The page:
International Day of Clean Air for Blue Skies

Today marks the very first International Day of Clean Air for Blue Skies. It emphasises the need to make further efforts to improve air quality, including reducing air pollution, to protect human health. 

World Health Organisation (WHO) data shows that 9 out of 10 people breathe air containing high levels of pollutants. Air pollution kills an estimated seven million people worldwide every year; either by bad outdoor air or indoor smoke. 

There are three main areas that we as individuals can do to help improve air quality: –

1) Switch to renewable energy

It is a known fact that coal is the worst among burning fossil fuels as it releases more carbon dioxide (CO²) per unit of energy than oil or gas; however more than a third of the world’s electricity is generated by coal. If more people switch to renewable energy, this can help reduce CO² emissions and also the toxic particulates which contribute to air pollution. 

2) Taking alternatives in transportation

As the majority of cars run on either petrol or diesel, they emit CO² and other gases like Nitrogen Dioxide (NO²) from the exhaust fumes and these all contribute to air pollution and climate change. 

Walking, cycling and taking public transport are alternatives to driving and encourage more active and healthy living. Car owners can also consider switching to electric cars and consuming renewable electricity to achieve zero-emissions both ‘at the pipe’ and from the power source. 

3) Act together as a community

There are many movements going-on initiated by environmental bodies like Friends of The Earth, Green Peace and Climate Tracker. We can act together as a community and help to enforce our governments to enact upon air quality issues. 

Our Managing Director Georgia Elliott-Smith is fighting for cleaner air. Georgia has initiated a legal challenge against the government’s decision to exclude waste incinerators from its new carbon trading scheme. You can read more about her challenge in the Guardian here: https://www.theguardian.com/environment/2020/aug/25/legal-challenge-uk-exclusion-waste-incinerators-emissions-trading-scheme

Have you looked up to the sky today? Tell us what you think about air pollution. 

What we have learned from Plastic Free July?

Photo by Dustan Woodhouse on Unsplash

“Just because you can’t see it; it doesn’t mean it’s not there”.

Have you ever realised how much waste we produce each day?  Do you know where your waste ends up? Most of the time we do not think much about our daily consumption of products and the associated waste but if we spend some time thinking about it logically, even though our waste disappears from our sight; it still exists somewhere on the planet.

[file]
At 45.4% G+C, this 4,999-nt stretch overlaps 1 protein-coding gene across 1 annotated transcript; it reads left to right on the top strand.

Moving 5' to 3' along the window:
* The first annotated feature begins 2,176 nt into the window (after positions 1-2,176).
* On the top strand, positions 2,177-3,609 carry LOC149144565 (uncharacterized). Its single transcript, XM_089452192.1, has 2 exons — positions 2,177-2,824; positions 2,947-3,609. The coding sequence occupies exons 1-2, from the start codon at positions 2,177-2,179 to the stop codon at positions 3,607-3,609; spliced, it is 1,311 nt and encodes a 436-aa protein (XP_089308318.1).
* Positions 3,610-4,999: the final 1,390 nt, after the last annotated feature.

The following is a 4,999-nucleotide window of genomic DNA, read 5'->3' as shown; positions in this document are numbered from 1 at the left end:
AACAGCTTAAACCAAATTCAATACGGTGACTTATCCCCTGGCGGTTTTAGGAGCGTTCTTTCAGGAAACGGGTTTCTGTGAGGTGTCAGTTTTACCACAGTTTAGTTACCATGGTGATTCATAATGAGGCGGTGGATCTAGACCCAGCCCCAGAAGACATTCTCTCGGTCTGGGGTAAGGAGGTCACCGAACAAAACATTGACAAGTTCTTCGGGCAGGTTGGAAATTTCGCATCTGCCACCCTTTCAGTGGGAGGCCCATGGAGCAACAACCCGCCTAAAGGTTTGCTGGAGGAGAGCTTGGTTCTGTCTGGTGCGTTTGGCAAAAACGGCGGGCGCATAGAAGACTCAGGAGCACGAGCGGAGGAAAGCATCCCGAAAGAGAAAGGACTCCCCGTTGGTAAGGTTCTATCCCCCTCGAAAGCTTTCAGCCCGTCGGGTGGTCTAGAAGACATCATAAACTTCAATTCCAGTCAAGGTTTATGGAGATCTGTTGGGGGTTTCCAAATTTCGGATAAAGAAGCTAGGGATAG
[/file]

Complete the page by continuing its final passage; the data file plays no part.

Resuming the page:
According to Greyer et al. (2017)1, as of 2015 an estimated 79% of global plastic waste was discarded in landfills or the natural environment, 12% was incinerated and only 9% recycled. Another publication issued by UC Santa Barbara’s National Center for Ecological Analysis and Synthesis (NCEAS)2 in 2015 highlighted that on average 8 million metric tons of plastic ends up in our oceans every year. These figures are alarming and as a citizen of Planet Earth, is there something we can do?

You might think the developing world is mainly responsible for poor waste practices, but the London average household recycling rate is less than 30%, despite around 80% of what we throw away being recyclable.

As we approach the end of Plastic Free July, I would like to share this shocking video of plastic waste discarded in the Mediterranean Sea: –

Here are a few ideas we can all try to help minimise plastic waste: –

  • Identify the types and quantity of plastic you use. Is there more you can recycle? Consider buying products or food in bulk to minimise excessive plastic packing.
  • Replace disposable products with reusable ones. For example, using reusable bags when shopping decreases single-use plastic bags but you could also try using reusable drinking straws, cutlery and coffee cups.
  • Switch to brands that use planet-friendly packaging and materials. More and more brands are switching to packaging made from recycled and / or biodegradable materials. Try to develop a habit of looking at the packaging / content label and choose wisely to help with reducing plastic waste.
  • Contact your favourite brands by social media or email asking them to reduce their packaging or change to more sustainable practices. You never know, you could be the tenth person to ask the same question that week and that’s how we start to show businesses there’s profit in being green.

Plastic waste reduction requires a shift in both industry and individual practices. We need to make employees and communities aware of the need to adopt the 5 Rs suggested by Bea Johnson (2013)3: –

  • Refuse
  • Reduce
  • Reuse / Repair
  • Recycle
  • Rot (applicable for compostable plastics only)

We can voice the need to reduce plastic waste to politicians and government who have the power to enact policies to reduce the production and consumption of plastic. For example, imposing bans on plastic products including single-use cups and cutlery and levying a green tax on certain single-use plastics. For any policies put in place, government and organisations should continuously monitor and evaluate the performance and communicate them openly to help curb plastic pollution in the environment.


1 Geyer, R., Jambeck, J. R., & Law, K. L. (2017). Production, use, and fate of all plastics ever made. Science Advances, 3(7), e1700782.

2 Jambeck, J.R. et al. (2015). Plastic waste inputs from land into the ocean. Science, 347(6223), pp. 768-771. 

3 Johnson’s, Bea (2013). Zero Waste Home: The Ultimate Guide to Simplifying Your Life by Reducing Your Waste